"That is not dead which can eternal lie. And with strange aeons even death may die."--The Necronomicon
Loving Lovecraft and Cuddling Cthulhu (How I Spent My Early Twenties Believing in The Great Old Ones and The Necronomicon)
By Nickolas Cook
The Black Glove Magazine
First off, just so you know, this isn’t going to be another dry impersonal history of Lovecraft and his various legendary writing disciples.
The only history contained herein this editorial will be personal history, and how I was affected and influenced by one of the greatest horror authors who ever lived.
I can still remember the first time I fell (Horror)head over heels in love with Howard Phillips Lovecraft and his Cthulhu Mythos, and strangely enough, it wasn't even through Lovecraft that I "discovered" them. A friend of mine, Clayton Townsend, who had such a huge impact on me, first as a horror reader, and then later, as a horror writer, gave me a copy of a book which I still consider one of the best collections of Mythos fiction ever published, Ramsey Campbell's "Cold Print" from 1985, an amazing collection of horrifying, chilling stories in the vein of Lovecraft and his early fellow Mythos writers, authors such as August Derleth and Robert Bloch. But even then, Campbell was taking the mythos to whole new level of cosmic and psychological terror. No one living, at that time, was writing anything near as literate and frightening as Campbell, with the exceptions of Thomas Ligotti and Peter Straub.
So, having said that, it really should go without saying that Ramsey Campbell still is required reading for anyone serious about writing great horror fiction.
The man is a genius. No exaggeration, folks. He's just simply one of the greatest living masters of this genre. He deserves every single award he's ever won in this industry, including the many World Fantasy, Bram Stoker and British Fantasy awards he's received in his long brilliant career as writer, editor and critic. And at the risk of running off at the keyboard in this editorial about another author altogether, I implore you to get any and everything Ramsey Campbell you can, sit down and read it; and if you're a writer, especially a horror writer, learn from his work. He's a great model for any aspiring craftsperson in this industry. I met him in 2004, at the Phoenix, AZ. World Horror Convention. He was one of the nicest people I've ever met. He even remembered me when we met again in 2005 at the next World Horror Convention. Yeah, I know. He was probably just being nice, but what a great guy to at least make an effort to make a friend and fellow horror scribe feel like he was one of the gang.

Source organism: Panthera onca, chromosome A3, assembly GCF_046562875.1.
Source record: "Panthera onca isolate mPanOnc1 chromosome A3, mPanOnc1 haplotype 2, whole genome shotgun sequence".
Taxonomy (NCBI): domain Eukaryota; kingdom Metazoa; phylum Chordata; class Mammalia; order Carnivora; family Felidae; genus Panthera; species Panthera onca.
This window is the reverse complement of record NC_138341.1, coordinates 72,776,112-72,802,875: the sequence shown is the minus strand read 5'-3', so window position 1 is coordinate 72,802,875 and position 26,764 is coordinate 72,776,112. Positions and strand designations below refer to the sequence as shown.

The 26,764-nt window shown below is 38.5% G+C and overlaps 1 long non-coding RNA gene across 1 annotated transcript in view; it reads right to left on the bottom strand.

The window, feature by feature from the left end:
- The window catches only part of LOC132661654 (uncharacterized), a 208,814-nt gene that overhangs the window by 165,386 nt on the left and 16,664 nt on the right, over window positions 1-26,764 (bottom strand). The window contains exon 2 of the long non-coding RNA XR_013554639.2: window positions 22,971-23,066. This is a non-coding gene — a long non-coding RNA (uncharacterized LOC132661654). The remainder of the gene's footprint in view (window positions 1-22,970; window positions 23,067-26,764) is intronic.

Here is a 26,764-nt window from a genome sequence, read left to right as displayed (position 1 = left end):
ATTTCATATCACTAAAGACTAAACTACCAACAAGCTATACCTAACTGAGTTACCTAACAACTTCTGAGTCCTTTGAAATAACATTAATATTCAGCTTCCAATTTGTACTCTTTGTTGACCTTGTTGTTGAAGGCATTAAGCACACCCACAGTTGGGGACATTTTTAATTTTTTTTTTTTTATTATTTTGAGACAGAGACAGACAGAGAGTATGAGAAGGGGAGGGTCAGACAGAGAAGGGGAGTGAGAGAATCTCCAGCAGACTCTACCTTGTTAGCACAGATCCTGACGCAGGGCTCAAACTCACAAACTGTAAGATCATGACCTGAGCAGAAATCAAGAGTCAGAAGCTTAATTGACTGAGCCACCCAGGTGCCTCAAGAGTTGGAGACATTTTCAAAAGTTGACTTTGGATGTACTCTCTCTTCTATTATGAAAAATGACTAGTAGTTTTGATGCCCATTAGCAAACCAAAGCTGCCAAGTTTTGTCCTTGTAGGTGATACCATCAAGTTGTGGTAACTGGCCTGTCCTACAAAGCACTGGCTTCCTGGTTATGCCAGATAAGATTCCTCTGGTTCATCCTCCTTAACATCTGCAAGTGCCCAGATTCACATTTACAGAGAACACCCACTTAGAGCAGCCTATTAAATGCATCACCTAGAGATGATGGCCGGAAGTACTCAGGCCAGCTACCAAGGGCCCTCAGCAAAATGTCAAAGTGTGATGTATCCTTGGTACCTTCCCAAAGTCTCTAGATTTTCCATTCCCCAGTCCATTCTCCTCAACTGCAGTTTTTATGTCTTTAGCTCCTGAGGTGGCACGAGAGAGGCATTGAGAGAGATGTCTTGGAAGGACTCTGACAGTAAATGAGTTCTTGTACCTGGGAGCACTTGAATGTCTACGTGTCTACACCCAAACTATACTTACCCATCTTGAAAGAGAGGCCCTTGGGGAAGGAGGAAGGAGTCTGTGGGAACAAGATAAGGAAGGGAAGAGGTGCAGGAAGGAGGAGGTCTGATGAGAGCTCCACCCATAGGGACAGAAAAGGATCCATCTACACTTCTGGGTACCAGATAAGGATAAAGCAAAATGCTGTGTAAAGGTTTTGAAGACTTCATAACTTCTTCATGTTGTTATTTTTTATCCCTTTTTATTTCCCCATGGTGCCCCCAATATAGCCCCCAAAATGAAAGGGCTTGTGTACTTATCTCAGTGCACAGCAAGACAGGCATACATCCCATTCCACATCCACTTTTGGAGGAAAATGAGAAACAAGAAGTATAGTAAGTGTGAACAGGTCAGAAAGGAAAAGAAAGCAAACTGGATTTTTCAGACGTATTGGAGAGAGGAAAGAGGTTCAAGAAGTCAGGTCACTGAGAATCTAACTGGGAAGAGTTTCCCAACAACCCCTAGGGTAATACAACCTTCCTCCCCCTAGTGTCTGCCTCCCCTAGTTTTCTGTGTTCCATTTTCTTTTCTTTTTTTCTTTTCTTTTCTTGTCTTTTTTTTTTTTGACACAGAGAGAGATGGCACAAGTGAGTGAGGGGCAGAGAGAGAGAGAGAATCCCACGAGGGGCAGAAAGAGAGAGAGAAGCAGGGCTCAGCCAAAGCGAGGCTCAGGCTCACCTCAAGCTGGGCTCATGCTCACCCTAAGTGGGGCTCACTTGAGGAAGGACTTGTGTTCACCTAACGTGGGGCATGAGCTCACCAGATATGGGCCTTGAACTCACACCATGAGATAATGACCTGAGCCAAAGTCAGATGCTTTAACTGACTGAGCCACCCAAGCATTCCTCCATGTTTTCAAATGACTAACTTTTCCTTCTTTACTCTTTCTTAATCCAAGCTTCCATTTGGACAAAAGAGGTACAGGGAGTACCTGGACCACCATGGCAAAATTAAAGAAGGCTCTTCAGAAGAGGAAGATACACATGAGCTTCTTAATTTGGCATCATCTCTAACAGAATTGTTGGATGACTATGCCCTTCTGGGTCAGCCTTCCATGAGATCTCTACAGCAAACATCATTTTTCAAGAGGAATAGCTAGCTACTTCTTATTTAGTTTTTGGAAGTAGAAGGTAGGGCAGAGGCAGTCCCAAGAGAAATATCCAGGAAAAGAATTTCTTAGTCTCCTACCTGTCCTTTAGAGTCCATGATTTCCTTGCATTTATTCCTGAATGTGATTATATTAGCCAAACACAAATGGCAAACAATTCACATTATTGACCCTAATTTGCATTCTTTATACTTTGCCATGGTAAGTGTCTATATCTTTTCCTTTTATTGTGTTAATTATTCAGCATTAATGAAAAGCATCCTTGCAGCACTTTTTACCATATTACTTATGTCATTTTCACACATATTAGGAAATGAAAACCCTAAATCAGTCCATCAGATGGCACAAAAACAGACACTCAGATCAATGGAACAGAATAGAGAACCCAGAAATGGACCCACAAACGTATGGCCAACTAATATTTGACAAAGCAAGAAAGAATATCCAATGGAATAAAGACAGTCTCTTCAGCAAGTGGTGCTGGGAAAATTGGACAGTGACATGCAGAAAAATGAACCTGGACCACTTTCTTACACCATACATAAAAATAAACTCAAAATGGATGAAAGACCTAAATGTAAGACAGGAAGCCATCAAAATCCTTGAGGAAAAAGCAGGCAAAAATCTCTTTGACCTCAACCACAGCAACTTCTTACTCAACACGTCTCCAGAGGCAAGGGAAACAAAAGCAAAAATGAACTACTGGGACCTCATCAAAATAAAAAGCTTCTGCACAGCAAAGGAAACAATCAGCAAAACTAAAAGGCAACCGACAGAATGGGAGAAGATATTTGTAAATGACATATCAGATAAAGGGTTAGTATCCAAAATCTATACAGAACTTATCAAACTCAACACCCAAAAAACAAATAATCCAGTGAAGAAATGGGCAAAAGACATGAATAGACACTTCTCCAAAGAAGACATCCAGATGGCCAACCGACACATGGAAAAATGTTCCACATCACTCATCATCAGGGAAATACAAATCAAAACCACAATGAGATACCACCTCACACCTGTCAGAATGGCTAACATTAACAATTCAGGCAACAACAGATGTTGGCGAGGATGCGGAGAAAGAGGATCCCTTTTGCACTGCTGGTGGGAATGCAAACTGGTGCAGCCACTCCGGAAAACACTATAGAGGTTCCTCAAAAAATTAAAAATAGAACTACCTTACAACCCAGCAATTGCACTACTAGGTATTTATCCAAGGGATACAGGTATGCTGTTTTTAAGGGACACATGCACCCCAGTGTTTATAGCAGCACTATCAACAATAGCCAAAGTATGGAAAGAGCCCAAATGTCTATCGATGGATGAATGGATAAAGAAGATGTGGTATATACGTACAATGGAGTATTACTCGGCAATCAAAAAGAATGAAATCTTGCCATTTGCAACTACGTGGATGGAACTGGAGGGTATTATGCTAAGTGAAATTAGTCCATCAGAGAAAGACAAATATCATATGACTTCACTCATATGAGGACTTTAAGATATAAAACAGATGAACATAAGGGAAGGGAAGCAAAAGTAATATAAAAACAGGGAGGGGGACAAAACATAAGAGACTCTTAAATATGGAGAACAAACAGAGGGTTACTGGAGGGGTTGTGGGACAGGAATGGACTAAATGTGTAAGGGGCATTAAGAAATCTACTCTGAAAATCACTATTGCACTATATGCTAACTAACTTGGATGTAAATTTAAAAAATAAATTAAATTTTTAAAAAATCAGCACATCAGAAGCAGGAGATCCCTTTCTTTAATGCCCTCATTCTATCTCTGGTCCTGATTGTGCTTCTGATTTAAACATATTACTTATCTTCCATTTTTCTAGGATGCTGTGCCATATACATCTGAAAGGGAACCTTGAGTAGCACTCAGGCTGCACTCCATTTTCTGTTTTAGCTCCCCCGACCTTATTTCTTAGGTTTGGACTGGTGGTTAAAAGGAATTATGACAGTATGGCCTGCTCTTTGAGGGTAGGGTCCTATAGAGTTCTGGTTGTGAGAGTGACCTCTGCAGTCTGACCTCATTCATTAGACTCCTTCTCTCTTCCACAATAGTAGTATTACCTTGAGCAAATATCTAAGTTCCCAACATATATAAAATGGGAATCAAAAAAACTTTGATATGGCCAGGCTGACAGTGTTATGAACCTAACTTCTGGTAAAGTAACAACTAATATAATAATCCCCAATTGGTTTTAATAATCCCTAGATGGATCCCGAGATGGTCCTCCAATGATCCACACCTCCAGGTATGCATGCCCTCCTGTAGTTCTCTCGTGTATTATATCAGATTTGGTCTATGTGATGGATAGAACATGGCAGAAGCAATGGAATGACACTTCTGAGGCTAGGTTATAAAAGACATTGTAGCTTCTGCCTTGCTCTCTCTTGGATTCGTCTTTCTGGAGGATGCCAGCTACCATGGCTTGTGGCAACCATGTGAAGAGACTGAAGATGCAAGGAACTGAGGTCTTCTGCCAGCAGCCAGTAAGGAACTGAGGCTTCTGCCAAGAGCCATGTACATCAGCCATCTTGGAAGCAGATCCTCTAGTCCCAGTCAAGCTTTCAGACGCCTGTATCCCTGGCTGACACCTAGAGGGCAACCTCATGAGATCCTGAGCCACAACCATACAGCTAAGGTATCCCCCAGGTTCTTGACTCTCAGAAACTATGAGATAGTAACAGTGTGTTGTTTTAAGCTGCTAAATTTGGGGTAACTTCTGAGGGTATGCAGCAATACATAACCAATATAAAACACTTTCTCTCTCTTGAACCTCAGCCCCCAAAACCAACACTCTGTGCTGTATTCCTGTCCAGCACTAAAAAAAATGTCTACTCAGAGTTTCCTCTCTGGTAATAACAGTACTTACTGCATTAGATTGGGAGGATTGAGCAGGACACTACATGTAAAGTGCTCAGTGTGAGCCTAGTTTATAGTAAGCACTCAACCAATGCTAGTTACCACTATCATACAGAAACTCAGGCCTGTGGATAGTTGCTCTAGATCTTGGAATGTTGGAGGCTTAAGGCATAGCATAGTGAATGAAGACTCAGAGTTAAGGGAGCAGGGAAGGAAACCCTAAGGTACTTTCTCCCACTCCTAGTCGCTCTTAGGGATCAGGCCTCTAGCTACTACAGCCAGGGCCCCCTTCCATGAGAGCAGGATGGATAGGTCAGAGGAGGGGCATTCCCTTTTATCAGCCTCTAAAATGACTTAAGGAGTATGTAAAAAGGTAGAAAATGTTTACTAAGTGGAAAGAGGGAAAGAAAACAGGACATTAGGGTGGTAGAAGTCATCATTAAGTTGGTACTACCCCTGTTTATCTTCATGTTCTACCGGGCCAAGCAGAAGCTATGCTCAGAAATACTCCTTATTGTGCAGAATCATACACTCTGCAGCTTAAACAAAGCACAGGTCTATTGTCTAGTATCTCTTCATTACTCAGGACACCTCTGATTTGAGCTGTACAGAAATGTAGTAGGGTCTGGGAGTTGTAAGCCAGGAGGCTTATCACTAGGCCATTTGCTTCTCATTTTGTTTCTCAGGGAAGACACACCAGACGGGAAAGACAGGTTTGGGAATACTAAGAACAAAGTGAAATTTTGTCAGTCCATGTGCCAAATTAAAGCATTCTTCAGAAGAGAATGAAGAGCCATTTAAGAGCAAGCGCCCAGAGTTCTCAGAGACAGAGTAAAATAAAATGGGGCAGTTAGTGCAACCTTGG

And don't let that kindly smile fool you...he is a man who understands personal Hell as a reality. His childhood was not bright sun and flowers--as if you couldn't tell by the insidious nature of his fiction, the way the normal can suddenly implode around one and leave you struggling in a world that is no longer recognizable. It's easy to see he has dealt with madness on many levels.
But back to Lovecraft lovin'...
So, after my friend Clay gave me this book, along with some other choice books from the likes of Joe R. Lansdale ("By Bizarre Hands"), Charles L. Grant ("The Hour of the Ox-Run Dead") and a collection from David J. Schow ("Seeing Red"), it was like being thrown headlong into Horror Fiction 101. Up to that point, I hadn't been real serious about branching away from the bestseller horror stuff. Stephen King, Dean Koontz and John Saul were my mainstay horror picks until that time. Sure, I had read a few things earlier in my life which had stuck with me. "The Dark" by James Herbert, "Wolfen" by Whitley Streiber, "Floating Dragon" by Peter Straub and "The Cellar" by Richard Laymon are a few very strong remembrances and influences from childhood that come immediately to mind. But even at age 22, I still had yet to dig into the really esoteric, lesser known horror authors and their fantastic works. I had started writing by the time I was 13, but I didn't get a lot of encouragement, so I hadn't stuck with it, and I was still playing at the idea of writing this stuff for real.